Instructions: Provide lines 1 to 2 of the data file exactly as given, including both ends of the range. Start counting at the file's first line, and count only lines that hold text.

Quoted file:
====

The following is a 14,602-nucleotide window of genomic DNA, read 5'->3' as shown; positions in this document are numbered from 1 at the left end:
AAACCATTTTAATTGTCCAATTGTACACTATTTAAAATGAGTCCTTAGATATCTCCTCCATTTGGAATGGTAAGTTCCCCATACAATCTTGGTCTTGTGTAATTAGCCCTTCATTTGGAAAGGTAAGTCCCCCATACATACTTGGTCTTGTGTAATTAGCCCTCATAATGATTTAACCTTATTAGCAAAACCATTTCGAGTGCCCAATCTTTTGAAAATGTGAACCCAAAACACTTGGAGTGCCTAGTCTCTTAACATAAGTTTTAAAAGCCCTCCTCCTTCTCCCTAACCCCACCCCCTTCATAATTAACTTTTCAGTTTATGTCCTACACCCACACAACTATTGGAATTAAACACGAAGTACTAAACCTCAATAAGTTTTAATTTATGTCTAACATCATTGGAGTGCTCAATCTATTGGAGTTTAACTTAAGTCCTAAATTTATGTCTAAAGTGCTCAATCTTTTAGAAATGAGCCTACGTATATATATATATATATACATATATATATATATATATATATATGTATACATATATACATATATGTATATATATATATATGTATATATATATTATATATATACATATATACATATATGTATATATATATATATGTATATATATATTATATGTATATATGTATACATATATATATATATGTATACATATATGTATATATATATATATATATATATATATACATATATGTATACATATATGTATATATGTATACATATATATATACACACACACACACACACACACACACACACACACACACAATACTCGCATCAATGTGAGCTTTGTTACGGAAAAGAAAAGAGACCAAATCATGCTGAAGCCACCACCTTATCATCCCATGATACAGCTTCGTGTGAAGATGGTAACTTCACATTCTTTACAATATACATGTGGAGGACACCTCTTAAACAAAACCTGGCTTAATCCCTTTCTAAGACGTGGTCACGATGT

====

The following is a 14,602-nucleotide window of genomic DNA, read 5'->3' as shown; positions in this document are numbered from 1 at the left end:
AAACCATTTTAATTGTCCAATTGTACACTATTTAAAATGAGTCCTTAGATATCTCCTCCATTTGGAATGGTAAGTTCCCCATACAATCTTGGTCTTGTGTAATTAGCCCTTCATTTGGAAAGGTAAGTCCCCCATACATACTTGGTCTTGTGTAATTAGCCCTCATAATGATTTAACCTTATTAGCAAAACCATTTCGAGTGCCCAATCTTTTGAAAATGTGAACCCAAAACACTTGGAGTGCCTAGTCTCTTAACATAAGTTTTAAAAGCCCTCCTCCTTCTCCCTAACCCCACCCCCTTCATAATTAACTTTTCAGTTTATGTCCTACACCCACACAACTATTGGAATTAAACACGAAGTACTAAACCTCAATAAGTTTTAATTTATGTCTAACATCATTGGAGTGCTCAATCTATTGGAGTTTAACTTAAGTCCTAAATTTATGTCTAAAGTGCTCAATCTTTTAGAAATGAGCCTACGTATATATATATATATATACATATATATATATATATATATATATGTATACATATATACATATATGTATATATATATATATGTATATATATATTATATATATACATATATACATATATGTATATATATATATATGTATATATATATTATATGTATATATGTATACATATATATATATATGTATACATATATGTATATATATATATATATATATATATATACATATATGTATACATATATGTATATATGTATACATATATATATACACACACACACACACACACACACACACACACACACACAATACTCGCATCAATGTGAGCTTTGTTACGGAAAAGAAAAGAGACCAAATCATGCTGAAGCCACCACCTTATCATCCCATGATACAGCTTCGTGTGAAGATGGTAACTTCACATTCTTTACAATATACATGTGGAGGACACCTCTTAAACAAAACCTGGCTTAATCCCTTTCTAAGACGTGGTCACGATGT